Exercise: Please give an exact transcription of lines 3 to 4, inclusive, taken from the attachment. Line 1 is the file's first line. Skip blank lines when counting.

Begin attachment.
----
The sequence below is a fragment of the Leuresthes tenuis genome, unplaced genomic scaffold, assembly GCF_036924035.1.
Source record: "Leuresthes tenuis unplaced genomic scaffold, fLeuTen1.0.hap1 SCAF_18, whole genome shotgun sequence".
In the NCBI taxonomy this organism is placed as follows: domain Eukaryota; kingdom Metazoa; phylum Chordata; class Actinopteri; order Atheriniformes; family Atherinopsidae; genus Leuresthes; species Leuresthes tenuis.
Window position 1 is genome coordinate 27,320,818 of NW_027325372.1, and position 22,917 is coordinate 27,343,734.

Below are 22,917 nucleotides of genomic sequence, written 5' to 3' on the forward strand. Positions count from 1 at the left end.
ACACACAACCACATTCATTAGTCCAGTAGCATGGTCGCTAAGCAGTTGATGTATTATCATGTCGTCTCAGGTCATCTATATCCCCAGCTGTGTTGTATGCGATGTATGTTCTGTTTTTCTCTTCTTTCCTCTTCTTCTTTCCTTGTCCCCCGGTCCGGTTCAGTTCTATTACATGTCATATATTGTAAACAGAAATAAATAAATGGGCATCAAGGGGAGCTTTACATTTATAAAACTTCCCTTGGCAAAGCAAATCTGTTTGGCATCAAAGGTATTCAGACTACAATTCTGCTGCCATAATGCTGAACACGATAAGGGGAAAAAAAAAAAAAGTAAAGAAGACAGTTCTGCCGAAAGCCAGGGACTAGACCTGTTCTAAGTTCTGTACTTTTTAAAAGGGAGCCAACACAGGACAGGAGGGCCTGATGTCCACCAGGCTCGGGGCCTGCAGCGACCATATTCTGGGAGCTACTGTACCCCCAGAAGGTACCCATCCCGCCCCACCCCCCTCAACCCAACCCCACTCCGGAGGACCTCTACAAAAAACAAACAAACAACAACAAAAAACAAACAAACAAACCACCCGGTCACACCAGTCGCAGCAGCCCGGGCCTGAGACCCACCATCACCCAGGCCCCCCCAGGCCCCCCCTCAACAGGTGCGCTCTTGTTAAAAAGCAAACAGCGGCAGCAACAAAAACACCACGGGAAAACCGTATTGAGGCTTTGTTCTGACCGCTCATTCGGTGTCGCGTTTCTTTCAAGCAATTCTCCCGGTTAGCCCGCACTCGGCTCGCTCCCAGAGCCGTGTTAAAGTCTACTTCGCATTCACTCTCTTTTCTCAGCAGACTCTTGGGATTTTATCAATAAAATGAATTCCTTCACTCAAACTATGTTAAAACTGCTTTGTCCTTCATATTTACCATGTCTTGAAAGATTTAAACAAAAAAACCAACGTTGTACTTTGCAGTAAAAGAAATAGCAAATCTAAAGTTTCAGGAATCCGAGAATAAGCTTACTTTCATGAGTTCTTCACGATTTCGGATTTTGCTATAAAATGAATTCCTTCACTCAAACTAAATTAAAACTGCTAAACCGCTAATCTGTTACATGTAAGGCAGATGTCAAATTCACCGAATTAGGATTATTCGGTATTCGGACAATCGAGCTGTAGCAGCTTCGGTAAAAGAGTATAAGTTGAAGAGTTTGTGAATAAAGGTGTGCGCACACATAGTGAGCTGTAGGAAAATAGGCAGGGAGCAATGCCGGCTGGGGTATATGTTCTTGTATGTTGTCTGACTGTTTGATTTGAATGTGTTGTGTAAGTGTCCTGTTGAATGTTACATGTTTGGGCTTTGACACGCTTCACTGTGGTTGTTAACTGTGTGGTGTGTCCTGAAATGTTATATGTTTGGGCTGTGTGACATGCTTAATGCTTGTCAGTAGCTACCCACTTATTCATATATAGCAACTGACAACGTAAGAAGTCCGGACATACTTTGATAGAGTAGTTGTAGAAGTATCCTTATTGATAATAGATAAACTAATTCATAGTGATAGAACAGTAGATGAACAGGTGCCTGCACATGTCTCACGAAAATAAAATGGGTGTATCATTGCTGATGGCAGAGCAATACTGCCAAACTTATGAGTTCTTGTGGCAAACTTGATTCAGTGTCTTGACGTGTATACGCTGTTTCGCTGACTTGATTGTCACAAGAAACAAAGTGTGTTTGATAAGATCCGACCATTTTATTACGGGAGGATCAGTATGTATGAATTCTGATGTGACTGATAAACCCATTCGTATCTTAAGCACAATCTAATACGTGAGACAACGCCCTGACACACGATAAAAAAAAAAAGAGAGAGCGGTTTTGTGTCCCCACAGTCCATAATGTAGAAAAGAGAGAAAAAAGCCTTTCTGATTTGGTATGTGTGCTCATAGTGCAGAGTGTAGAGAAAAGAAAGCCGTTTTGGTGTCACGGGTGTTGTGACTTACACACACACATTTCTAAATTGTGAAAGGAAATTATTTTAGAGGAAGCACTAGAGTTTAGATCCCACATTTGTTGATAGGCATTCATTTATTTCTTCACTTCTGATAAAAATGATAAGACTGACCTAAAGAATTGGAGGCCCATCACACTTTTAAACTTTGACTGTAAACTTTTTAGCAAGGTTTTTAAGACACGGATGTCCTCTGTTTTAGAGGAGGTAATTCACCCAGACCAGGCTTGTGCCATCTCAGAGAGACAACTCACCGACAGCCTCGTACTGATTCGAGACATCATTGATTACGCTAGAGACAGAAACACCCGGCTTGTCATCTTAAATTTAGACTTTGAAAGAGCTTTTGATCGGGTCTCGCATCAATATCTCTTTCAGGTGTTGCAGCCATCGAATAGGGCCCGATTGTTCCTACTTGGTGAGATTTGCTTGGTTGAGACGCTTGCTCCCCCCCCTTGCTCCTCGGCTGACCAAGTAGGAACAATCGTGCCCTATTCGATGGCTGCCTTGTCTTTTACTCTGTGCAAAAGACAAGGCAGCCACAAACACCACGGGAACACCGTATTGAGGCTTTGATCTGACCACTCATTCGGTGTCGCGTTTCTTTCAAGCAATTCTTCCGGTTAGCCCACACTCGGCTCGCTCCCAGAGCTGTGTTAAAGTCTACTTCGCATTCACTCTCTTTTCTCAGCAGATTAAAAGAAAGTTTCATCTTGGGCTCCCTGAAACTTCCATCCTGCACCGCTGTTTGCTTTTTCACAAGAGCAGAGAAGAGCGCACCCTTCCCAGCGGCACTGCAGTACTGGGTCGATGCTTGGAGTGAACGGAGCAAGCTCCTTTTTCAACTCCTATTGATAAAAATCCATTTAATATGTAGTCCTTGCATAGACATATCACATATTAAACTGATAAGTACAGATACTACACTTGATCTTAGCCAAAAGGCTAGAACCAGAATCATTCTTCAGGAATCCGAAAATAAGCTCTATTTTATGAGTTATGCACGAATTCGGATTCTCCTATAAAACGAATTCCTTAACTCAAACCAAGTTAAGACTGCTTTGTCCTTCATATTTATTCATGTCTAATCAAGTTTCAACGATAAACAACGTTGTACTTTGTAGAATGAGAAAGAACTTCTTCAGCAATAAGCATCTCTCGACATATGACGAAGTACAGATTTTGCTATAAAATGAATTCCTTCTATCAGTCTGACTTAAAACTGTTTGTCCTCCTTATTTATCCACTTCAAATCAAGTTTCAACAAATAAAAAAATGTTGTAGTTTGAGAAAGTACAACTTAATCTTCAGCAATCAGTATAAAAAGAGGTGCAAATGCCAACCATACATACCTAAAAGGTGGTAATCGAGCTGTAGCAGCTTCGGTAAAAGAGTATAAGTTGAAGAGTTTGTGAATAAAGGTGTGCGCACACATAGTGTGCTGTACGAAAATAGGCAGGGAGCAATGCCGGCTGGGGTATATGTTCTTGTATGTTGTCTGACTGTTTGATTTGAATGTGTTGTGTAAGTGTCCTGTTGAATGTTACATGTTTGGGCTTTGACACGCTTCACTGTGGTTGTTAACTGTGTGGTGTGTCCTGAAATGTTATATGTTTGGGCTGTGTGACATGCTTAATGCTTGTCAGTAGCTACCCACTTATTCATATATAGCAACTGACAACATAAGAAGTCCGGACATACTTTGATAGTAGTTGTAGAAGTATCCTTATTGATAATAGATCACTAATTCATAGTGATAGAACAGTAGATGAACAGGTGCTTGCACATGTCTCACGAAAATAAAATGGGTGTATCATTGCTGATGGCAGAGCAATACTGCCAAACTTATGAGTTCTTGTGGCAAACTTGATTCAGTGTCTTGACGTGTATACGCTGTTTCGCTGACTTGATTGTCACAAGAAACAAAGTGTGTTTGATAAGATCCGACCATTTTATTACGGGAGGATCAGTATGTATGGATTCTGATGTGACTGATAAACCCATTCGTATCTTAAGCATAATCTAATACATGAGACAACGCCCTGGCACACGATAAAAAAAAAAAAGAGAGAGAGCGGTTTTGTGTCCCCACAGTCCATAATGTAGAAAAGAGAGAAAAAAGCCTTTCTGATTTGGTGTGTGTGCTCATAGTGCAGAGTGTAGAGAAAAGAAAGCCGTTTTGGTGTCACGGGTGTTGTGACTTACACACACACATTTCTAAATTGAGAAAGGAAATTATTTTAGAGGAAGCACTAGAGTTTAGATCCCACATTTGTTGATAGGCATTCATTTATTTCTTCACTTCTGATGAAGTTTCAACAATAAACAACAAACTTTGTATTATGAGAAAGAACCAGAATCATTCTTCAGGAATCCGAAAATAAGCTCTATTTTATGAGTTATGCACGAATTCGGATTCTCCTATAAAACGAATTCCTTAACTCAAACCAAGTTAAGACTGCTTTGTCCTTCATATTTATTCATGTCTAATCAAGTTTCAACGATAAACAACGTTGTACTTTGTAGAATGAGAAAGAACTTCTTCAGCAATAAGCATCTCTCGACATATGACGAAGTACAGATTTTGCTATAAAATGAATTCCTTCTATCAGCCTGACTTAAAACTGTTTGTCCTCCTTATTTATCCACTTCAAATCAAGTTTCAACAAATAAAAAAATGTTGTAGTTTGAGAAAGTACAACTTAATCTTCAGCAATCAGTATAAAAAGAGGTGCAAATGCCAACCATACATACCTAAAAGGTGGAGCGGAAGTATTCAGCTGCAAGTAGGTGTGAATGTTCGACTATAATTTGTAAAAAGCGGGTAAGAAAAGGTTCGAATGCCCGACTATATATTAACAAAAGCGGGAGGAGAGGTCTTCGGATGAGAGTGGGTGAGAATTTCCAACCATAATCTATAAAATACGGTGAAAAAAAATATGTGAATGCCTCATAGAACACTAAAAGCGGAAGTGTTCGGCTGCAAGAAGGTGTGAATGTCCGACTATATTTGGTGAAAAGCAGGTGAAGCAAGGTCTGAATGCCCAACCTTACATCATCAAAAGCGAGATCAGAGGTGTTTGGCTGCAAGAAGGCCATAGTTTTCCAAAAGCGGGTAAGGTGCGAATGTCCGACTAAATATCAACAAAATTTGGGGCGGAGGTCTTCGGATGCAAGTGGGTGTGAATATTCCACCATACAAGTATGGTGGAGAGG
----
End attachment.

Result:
In the NCBI taxonomy this organism is placed as follows: domain Eukaryota; kingdom Metazoa; phylum Chordata; class Actinopteri; order Atheriniformes; family Atherinopsidae; genus Leuresthes; species Leuresthes tenuis.
Window position 1 is genome coordinate 27,320,818 of NW_027325372.1, and position 22,917 is coordinate 27,343,734.